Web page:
Indigenous people and allies deliver strong message to Citibank shareholders meeting: No Dakota Access Pipeline, Divest, Defund and Decolonize investments
New York City – Hundreds turned out in the rain for a prayerful rally on April 25, 2017; at the historic Cooper Union to protest Citibank’s annual shareholder meeting. The Indigenous-led, and ally supported event sent a strong message to Citibank and its shareholders: honor Indigenous rights, stop extractive energy investment now, and invest in a Just Transition, and renewable energy towards a climate-stable future.
Just two miles away, the United Nations 16th Permanent Forum on Indigenous Issues is taking place April 24-May 5. Heads of state from across the world are gathered to advance the struggle for Indigenous peoples’ rights and survival. In contrast, while the UN Forum will be focusing on Indigenous rights, at their annual meeting, the Citi CEO and Board of Directors reported to their shareholders of the profits they have made from violating these rights of Indigenous nations. Citibank sponsors and funds abuses of Indigenous rights and the environment by funding the pipelines and oil and gas extraction in and across Indigenous lands. The Dakota Access Pipeline construction desecrated sacred burial sites and incited police violence against unarmed water protectors. Citibank also funds and supports tar sands and shale oil extraction on Indigenous lands. A delegation of Indigenous women addressed the CEO and Board of Directors during the question and answer session of the meeting.
Citibank maintains involvement in the controversial pipeline with a $521,808,456 investment. Citibank was the main convener of the 17 banks that supplied the loan for the Dakota Access Pipeline. Citi is banking on pipeline infrastructure and keeping a stronghold on oil as a commodity by providing revolving credit to TransCanada, the company behind the Keystone XL Pipeline. Citibank finances the companies behind all of the proposed tar sands pipelines, including Kinder Morgan’s Trans Mountain and Enbridge’s Line 3 replacement pipeline, all of which face significant Indigenous and grassroots opposition.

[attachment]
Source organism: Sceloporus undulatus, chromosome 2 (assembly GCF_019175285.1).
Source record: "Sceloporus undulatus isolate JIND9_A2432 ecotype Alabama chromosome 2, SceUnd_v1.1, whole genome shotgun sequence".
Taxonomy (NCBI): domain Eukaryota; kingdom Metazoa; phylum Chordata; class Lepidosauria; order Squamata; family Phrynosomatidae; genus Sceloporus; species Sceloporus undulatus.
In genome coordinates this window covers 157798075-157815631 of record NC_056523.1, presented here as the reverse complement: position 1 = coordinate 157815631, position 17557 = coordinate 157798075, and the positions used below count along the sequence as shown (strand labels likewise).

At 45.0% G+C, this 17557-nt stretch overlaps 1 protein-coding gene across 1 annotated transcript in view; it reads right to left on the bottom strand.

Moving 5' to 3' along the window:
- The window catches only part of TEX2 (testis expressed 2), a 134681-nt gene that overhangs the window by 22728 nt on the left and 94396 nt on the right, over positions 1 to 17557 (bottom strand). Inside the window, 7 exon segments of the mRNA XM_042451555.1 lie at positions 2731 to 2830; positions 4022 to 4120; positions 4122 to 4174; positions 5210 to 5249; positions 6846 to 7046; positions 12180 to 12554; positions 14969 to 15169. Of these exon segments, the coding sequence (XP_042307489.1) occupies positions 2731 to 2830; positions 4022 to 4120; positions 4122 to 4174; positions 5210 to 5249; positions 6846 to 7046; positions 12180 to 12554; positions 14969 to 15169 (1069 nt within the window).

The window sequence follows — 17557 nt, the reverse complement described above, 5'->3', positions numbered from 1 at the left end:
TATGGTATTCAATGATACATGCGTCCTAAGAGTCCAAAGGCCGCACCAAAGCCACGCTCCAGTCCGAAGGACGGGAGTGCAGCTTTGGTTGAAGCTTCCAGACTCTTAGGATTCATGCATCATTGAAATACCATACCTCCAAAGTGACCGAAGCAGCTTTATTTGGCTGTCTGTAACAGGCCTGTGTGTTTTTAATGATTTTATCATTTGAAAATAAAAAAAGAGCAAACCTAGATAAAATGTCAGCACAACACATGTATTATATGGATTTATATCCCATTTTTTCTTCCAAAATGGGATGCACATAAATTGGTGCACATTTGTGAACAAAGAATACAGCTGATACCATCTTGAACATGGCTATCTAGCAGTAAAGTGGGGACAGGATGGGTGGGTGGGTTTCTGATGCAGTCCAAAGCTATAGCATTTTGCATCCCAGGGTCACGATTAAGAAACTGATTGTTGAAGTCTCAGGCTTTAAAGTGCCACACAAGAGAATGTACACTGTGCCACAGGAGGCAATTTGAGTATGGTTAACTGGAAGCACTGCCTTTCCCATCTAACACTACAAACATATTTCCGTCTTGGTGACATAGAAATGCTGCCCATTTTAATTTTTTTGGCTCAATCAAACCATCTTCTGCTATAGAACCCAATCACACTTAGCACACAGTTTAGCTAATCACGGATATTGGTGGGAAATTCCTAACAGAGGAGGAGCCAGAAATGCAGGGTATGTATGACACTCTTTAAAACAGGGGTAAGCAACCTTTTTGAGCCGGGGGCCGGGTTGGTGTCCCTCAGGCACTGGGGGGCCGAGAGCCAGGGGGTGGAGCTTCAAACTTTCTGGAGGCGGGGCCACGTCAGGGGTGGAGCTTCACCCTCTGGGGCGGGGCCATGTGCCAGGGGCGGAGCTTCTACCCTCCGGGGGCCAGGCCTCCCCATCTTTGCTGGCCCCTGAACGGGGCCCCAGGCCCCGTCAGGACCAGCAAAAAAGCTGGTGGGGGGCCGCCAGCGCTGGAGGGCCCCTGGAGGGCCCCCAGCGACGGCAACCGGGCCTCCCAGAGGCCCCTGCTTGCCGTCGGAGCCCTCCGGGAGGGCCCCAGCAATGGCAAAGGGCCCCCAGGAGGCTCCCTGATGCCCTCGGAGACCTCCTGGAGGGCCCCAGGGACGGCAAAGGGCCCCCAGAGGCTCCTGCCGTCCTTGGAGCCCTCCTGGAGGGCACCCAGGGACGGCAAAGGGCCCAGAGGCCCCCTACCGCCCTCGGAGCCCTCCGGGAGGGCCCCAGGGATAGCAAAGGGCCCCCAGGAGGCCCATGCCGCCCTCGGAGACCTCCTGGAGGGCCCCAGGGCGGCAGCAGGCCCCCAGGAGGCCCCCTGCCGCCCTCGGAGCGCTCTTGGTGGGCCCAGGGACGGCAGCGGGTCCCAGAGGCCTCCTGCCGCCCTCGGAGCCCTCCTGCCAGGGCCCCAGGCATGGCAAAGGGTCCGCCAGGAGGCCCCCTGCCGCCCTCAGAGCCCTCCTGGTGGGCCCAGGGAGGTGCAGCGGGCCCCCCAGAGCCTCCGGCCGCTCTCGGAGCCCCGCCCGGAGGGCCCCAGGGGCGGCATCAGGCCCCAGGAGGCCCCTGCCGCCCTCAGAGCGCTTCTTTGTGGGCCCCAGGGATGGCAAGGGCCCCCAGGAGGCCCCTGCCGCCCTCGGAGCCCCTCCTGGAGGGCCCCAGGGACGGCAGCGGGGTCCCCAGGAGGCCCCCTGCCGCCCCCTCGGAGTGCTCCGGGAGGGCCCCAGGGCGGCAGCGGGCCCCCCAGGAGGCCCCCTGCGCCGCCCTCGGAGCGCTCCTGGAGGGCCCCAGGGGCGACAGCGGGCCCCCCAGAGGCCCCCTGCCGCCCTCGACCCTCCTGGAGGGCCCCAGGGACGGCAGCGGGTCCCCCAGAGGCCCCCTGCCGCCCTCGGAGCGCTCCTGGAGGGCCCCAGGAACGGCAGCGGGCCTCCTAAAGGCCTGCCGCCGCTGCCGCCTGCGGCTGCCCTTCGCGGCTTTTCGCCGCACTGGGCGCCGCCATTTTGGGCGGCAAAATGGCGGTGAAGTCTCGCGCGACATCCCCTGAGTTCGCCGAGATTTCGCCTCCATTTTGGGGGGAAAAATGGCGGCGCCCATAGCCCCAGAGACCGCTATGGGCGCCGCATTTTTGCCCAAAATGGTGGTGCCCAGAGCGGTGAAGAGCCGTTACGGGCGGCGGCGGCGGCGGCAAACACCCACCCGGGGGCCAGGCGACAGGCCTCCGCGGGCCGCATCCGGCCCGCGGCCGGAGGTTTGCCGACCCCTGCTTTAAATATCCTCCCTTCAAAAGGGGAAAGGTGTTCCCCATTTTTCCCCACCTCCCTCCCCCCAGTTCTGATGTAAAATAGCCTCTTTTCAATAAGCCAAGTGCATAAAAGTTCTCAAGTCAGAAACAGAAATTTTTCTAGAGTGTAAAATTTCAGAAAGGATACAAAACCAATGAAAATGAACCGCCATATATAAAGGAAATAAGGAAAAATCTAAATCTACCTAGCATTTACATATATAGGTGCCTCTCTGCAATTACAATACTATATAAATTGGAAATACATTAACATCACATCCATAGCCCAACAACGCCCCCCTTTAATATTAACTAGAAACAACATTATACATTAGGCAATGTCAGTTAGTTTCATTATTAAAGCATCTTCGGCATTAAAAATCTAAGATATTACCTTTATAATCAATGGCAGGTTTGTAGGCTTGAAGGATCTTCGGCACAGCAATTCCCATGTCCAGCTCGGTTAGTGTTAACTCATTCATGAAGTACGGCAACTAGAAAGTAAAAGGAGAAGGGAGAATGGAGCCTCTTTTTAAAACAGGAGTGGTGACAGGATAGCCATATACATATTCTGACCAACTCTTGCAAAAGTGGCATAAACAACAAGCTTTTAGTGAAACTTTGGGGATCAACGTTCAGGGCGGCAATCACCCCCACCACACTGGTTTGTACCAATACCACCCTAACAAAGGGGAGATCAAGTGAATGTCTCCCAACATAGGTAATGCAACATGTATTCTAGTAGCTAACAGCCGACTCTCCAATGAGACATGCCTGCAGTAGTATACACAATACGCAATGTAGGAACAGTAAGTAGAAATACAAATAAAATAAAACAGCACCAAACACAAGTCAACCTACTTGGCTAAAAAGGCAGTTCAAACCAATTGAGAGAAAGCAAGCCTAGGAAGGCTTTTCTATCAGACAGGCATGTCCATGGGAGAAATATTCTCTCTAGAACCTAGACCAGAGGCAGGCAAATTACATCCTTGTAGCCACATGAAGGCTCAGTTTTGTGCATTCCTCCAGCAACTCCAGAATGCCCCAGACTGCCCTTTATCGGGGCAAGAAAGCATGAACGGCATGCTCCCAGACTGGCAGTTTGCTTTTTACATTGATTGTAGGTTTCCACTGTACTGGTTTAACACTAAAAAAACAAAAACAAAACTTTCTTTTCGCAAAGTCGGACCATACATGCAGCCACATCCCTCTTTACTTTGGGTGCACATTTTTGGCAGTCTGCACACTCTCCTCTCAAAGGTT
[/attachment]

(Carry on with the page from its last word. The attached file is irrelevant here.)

“Not only should Citibank divest from funding human rights abuses to Indigenous Peoples, but they should have a portfolio that includes investment in communities working toward a Just Transition using transformative models like eco-villages to develop true sustainability and support Indigenous sovereignty,” said Kandi Mossett, of the Mandan, Hidatsa, and Arikara Nations, with the Indigenous Environmental Network.
“It’s critical to show our presence at Citibank’s meeting so they, and the rest of the world know, that WE are aware that their financial decision making directly destroys the earth, directly negatively impacts the water many indigenous folks strictly rely on, and we are going to fight for this earth and the next 7 generations,” said Shawnee Rice with the Haudenosaunee Confederacy.
Dwayne Perry, Chief of the Ramapough Lenape Nation said, “We are the Ramapough Lunaape Nation, descendants of the original people of Manhattan and the elders of this land. We consider the injustices at Standing Rock and those who profit from them as injustices to all people, just as we see the building of dangerous and unnecessary oil pipelines as a threat to all waters and lands.”
“Banks and other financial institutions have a long, long history of financing these horribly destructive extractive industries. These industries violate Mother Earth and her sanctity, indigenous treaties and sovereignty, and result in vicious and repeated violence against indigenous people and all other people who get in their way.” Said Rick Chavolla, of the Kumeyaay Nation and Board Chair of the American Indian Community House. “We have come together as Indigenous people, with our brother and sister allies to say: Enough is enough, this stops now.” The rally delivered its message in no uncertain terms: It is time for Citibank to stop funding Indigenous and human rights abuses and environmental destruction, it must divest today.
Indigenous and grassroots pressure centering around the Water Protector movement at Standing rock continues to grow. Cities like Seattle, WA and Davis, CA divested from Wells Fargo after the project continued without the consent of the Standing Rock Sioux. European heavy hitter, ING, and other foreign banks have sold their stakes in the Dakota Access Pipeline.
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